Fate conspired to place Smith alongside Tom English’s then girlfriend in a nightclub where he was singing along to Stevie Wonder’s ‘Superstition’ in one of his trademark, second-hand suits. Despite never having sung properly, Smith was recommended to the band, and after only one rehearsal the band realised they had a great front man, with the requisite look, energy and focus to drive the band forward. On top of that, he could really sing.
“Before Maximo Park, I was in an instrumental post-rock band. I never had any real desire to sing because I didn’t have anything particularly original to say.” Smith adds, “I’ve always been of the opinion that a front man *should* have something to say, or shut up altogether.”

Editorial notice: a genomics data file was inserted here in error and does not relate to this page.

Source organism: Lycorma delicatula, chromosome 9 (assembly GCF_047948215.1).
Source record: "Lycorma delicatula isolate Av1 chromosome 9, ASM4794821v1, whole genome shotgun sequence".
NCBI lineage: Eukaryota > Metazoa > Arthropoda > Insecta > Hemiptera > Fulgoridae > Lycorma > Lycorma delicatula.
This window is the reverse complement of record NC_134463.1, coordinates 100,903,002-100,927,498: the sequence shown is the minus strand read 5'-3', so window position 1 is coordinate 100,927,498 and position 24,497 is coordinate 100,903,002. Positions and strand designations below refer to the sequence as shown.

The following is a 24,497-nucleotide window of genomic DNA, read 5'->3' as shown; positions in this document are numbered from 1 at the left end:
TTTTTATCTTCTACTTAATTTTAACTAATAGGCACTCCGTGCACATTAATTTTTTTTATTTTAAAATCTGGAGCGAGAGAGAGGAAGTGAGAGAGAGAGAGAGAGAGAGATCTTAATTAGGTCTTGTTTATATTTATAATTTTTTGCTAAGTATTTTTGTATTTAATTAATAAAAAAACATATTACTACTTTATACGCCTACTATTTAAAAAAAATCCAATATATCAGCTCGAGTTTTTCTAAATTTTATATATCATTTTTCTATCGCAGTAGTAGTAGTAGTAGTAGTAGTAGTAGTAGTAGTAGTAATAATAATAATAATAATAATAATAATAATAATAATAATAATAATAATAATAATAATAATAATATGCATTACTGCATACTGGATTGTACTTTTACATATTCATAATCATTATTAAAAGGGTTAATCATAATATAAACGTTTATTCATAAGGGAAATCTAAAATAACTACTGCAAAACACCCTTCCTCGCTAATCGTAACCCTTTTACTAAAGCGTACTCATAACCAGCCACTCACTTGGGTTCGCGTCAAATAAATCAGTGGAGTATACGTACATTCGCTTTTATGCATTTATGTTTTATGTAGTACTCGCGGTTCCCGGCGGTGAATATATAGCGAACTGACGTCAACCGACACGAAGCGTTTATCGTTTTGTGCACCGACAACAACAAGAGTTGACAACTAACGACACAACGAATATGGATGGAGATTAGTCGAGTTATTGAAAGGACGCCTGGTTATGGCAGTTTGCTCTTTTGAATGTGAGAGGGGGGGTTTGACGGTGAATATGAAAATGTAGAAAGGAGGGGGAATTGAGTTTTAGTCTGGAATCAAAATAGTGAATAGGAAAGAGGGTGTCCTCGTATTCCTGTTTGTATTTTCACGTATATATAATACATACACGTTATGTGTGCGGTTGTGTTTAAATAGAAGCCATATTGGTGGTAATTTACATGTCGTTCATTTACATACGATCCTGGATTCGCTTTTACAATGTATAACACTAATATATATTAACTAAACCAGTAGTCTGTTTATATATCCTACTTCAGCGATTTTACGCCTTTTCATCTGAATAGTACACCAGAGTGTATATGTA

But his reticence for the limelight quickly retreated as Maximo Park immediately clicked, Smith now polarising the collective vision of the original members. As well as contributing to the writing of some cracking, memorable pop songs, he afforded them perhaps the most distinctive look in modern rock. For the band’s first photo shoot, he decided to complement his suit with a 1920s-style side-parting, largely because he wanted to look “individual; I wanted to stand out.” He certainly did that, and before long people were suggesting that where once Morrissey and Jarvis Cocker strode, now Paul Smith was striding too.
“It’s nice to inspire devotion in people, not least because we put so much effort into the songs,” says a humble Smith.